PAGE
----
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Chemotherapy for Advanced Pancreatic Cancer

Pancreatic Cancer

Abstract

Gemcitabine has been key to the management of advanced pancreatic cancer since its superiority over 5-fluorouracil (5-FU) for clinical benefit, and overall survival (OS) was established in a clinical trial published in 1997. The addition of the tyrosine kinase inhibitor (TKI), erlotinib, to gemcitabine has shown a modest but statistically significant improvement in OS compared to gemcitabine alone, making it a new standard for advanced pancreatic cancer. However, limited access to targeted agents due to high costs has meant that erlotinib is not available to all patients. A meta-analysis has demonstrated that the combination of the oral fluoropyrimidine, capecitabine, and gemcitabine (GemCap) has an OS benefit of a similar magnitude to combination with erlotinib; therefore, it is a very good alternative for patients without access to funding for the higher-cost drug and is an accepted standard at many centers. Pooled analyses of trials combining gemcitabine with platinum agents have similarly demonstrated an advantage over single-agent gemcitabine offering a further therapeutic option. Recently, the therapeutic armamentarium for advanced pancreatic cancer has been enriched by two additional chemotherapy regimens including a combination of 5-FU, folinic acid, irinotecan, and oxaliplatin (FOLFIRINOX) and a combination of gemcitabine plus nab-paclitaxel. Both regimens have been demonstrated to be superior to gemcitabine alone in terms of response rate, progression-free survival, and OS and have become standard first-line treatments for patients with good performance status. Also, evidence has increasingly emerged suggesting that chemorefractory patients may benefit from the use of second-line chemotherapy. Clinical trials have shown that combining 5-FU and folinic acid with either oxaliplatin or nanoliposomal irinotecan can improve OS following progression to first-line gemcitabine-based therapies. Nevertheless, despite recent advances in medical oncology, survival from advanced pancreatic cancer remains poor and significant breakthroughs are urgently needed.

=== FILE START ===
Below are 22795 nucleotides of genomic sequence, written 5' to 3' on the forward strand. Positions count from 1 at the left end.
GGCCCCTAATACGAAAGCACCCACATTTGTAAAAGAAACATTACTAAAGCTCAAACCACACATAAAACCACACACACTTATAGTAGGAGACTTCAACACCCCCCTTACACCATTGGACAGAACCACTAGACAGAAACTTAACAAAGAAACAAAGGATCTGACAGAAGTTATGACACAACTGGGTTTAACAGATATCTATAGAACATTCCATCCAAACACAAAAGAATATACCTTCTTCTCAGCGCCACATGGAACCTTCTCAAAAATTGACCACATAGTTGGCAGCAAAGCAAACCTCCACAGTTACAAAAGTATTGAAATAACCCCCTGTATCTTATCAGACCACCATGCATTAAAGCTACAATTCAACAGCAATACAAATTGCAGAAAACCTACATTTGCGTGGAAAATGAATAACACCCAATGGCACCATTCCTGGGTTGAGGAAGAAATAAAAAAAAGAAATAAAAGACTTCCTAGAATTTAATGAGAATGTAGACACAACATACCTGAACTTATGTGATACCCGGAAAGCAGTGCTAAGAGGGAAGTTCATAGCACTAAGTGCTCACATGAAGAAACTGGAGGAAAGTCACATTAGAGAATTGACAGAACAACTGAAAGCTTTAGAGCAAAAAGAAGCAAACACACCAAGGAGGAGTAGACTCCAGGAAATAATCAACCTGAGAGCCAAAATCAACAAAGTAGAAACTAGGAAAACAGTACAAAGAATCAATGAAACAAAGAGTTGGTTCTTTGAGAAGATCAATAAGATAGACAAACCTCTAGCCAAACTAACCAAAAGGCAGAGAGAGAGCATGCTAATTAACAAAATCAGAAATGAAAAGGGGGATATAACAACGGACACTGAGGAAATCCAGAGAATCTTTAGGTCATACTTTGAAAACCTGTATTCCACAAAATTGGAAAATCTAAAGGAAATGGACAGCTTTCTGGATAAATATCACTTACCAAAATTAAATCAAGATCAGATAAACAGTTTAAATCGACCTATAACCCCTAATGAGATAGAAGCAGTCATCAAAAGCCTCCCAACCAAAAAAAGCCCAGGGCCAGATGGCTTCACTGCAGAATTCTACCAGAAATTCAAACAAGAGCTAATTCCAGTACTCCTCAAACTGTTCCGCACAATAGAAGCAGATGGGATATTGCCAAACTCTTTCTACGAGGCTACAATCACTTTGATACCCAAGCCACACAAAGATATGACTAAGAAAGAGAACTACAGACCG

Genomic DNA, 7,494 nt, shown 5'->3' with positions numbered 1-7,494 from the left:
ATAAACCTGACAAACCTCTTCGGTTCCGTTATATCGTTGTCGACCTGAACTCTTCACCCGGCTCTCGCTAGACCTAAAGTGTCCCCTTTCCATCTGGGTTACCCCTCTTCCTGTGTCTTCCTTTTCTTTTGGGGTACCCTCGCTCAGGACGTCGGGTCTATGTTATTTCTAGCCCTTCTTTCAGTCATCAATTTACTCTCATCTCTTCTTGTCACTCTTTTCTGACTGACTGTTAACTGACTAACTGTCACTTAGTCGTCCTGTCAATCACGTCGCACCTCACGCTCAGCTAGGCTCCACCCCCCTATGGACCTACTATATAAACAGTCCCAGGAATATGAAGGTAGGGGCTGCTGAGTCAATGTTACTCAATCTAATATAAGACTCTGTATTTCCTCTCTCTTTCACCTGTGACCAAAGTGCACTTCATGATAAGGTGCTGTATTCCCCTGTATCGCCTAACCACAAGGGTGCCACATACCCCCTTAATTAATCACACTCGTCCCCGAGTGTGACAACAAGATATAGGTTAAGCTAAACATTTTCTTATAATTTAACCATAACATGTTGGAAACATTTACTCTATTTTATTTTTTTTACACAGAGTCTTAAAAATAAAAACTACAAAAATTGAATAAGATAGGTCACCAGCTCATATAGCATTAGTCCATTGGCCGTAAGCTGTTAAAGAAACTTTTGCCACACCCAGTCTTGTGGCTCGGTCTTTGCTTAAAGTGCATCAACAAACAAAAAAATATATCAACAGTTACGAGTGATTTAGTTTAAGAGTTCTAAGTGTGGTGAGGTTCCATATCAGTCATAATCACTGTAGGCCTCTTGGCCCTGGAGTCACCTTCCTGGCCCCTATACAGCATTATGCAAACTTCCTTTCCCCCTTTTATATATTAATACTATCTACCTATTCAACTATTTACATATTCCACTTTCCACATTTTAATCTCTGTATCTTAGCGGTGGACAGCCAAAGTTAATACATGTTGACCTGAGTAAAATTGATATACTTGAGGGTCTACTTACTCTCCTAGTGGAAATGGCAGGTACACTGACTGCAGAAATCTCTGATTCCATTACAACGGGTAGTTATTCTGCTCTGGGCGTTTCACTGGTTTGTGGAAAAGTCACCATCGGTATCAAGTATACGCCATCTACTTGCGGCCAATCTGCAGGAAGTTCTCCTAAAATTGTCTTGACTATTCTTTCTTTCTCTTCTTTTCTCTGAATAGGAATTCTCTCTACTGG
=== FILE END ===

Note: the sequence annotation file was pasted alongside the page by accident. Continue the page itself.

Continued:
Conflicts of Interest

Dr. Sclafani, Dr. Okines and Dr. Ratnayake have no potential conflict of interest to declare. Dr. Chau received honoraria from Roche, Merck Serono, Sanofi-Aventis, Pfizer, Eli-Lilly and Taiho and had advisory roles with Roche, Merck Serono, Sanofi-Aventis, Bristol Myers Squibb, Eli-Lilly, Novartis and Gilead Science. He also received research funding from Merck-Serono, Novartis, Roche and Sanofi Aventis. Professor Cunningham has previously received honoraria for presentations and advisory boards from Roche, Merck Serono, Amgen and Sanofi-Aventis and has received research funding from Roche, Merck Serono, Amgen, Sanofi-Aventis, Celgene, Novartis, AstraZeneca, MedImmune, Bayer, and Merrimack.

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Cunningham, D., Sclafani, F., Okines, A., Ratnayake, G., Chau, I. (2016). Chemotherapy for Advanced Pancreatic Cancer. In: Neoptolemos, J., Urrutia, R., Abbruzzese, J., Büchler, M. (eds) Pancreatic Cancer. Springer, New York, NY. https://doi.org/10.1007/978-1-4939-6631-8_37-2

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  1. Latest

    Chemotherapy for Advanced Pancreatic Cancer
    Published:
    04 July 2017

    DOI: https://doi.org/10.1007/978-1-4939-6631-8_37-3

  2. Original

    Chemotherapy for Advanced Pancreatic Cancer
    Published:
    20 February 2017

    DOI: https://doi.org/10.1007/978-1-4939-6631-8_37-2